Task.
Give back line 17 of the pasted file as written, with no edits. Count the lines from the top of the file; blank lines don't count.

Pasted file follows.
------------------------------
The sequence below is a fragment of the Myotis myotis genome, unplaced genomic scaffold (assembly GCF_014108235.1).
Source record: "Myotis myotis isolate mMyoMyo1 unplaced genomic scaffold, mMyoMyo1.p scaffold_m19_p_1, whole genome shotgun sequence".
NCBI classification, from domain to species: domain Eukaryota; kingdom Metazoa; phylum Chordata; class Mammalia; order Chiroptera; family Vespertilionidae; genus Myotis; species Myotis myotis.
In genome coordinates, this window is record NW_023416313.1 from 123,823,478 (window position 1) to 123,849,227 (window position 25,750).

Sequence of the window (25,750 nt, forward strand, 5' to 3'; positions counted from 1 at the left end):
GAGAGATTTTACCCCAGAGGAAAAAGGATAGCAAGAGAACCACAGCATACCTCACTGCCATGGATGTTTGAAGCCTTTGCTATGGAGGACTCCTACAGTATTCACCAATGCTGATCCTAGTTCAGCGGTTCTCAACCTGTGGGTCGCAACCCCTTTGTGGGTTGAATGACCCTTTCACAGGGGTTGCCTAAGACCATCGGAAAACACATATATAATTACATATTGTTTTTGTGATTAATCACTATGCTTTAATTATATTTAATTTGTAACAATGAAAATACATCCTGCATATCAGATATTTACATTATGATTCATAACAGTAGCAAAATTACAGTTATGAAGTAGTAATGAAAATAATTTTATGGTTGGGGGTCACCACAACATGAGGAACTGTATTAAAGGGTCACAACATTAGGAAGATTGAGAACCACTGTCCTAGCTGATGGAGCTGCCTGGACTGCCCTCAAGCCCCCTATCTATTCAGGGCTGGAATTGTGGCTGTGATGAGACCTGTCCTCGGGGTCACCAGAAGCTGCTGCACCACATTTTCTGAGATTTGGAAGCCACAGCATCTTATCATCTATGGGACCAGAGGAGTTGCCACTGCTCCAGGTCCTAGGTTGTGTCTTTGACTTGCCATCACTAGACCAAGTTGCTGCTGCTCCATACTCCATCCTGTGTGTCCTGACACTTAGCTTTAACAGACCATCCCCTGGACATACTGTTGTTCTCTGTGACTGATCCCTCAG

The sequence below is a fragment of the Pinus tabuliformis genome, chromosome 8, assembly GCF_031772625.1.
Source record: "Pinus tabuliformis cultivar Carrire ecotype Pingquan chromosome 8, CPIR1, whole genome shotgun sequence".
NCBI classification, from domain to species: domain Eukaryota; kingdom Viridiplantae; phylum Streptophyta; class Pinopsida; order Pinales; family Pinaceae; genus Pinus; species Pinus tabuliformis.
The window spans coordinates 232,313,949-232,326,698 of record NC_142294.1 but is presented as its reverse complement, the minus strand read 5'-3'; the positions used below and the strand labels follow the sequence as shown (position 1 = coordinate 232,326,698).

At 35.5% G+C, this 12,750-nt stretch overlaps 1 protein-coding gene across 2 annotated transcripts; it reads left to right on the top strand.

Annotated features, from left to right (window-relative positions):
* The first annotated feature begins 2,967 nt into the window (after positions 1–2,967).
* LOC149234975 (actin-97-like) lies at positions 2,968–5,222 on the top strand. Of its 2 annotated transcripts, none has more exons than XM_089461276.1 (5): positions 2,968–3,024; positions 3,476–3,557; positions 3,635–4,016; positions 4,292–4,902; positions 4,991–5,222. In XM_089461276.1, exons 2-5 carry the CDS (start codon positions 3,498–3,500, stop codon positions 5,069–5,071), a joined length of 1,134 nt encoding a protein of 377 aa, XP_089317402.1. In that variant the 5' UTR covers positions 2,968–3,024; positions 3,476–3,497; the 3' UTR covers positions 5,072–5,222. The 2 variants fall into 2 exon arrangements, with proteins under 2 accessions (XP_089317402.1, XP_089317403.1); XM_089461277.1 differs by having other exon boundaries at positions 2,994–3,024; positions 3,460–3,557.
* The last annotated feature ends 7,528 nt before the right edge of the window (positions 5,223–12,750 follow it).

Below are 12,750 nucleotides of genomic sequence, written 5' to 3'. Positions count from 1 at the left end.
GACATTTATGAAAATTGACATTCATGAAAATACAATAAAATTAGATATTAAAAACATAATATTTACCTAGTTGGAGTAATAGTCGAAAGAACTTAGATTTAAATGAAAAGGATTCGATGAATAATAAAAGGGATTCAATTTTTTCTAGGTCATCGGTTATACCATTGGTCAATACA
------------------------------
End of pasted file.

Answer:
GACATTTATGAAAATTGACATTCATGAAAATACAATAAAATTAGATATTAAAAACATAATATTTACCTAGTTGGAGTAATAGTCGAAAGAACTTAGATTTAAATGAAAAGGATTCGATGAATAATAAAAGGGATTCAATTTTTTCTAGGTCATCGGTTATACCATTGGTCAATACA